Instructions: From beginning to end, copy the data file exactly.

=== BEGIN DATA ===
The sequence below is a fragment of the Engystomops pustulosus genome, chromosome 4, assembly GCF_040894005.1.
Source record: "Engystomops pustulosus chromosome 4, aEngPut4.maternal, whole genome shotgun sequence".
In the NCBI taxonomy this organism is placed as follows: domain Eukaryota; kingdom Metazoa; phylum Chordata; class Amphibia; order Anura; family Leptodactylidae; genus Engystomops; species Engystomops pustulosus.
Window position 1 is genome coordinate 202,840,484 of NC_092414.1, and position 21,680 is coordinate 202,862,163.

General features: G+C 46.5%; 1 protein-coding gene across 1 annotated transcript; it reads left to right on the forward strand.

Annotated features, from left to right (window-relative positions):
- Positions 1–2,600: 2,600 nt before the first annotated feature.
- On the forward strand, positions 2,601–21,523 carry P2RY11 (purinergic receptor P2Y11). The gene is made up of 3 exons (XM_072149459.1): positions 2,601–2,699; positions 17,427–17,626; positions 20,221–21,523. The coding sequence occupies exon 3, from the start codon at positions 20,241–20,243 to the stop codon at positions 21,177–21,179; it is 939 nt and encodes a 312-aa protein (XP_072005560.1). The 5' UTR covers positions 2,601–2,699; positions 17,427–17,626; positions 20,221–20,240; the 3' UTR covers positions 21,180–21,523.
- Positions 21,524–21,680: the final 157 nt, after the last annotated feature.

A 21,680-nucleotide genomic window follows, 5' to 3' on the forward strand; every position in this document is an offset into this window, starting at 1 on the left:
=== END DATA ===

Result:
The sequence below is a fragment of the Engystomops pustulosus genome, chromosome 4, assembly GCF_040894005.1.
Source record: "Engystomops pustulosus chromosome 4, aEngPut4.maternal, whole genome shotgun sequence".
In the NCBI taxonomy this organism is placed as follows: domain Eukaryota; kingdom Metazoa; phylum Chordata; class Amphibia; order Anura; family Leptodactylidae; genus Engystomops; species Engystomops pustulosus.
Window position 1 is genome coordinate 202,840,484 of NC_092414.1, and position 21,680 is coordinate 202,862,163.

General features: G+C 46.5%; 1 protein-coding gene across 1 annotated transcript; it reads left to right on the forward strand.

Annotated features, from left to right (window-relative positions):
- Positions 1–2,600: 2,600 nt before the first annotated feature.
- On the forward strand, positions 2,601–21,523 carry P2RY11 (purinergic receptor P2Y11). The gene is made up of 3 exons (XM_072149459.1): positions 2,601–2,699; positions 17,427–17,626; positions 20,221–21,523. The coding sequence occupies exon 3, from the start codon at positions 20,241–20,243 to the stop codon at positions 21,177–21,179; it is 939 nt and encodes a 312-aa protein (XP_072005560.1). The 5' UTR covers positions 2,601–2,699; positions 17,427–17,626; positions 20,221–20,240; the 3' UTR covers positions 21,180–21,523.
- Positions 21,524–21,680: the final 157 nt, after the last annotated feature.

A 21,680-nucleotide genomic window follows, 5' to 3' on the forward strand; every position in this document is an offset into this window, starting at 1 on the left: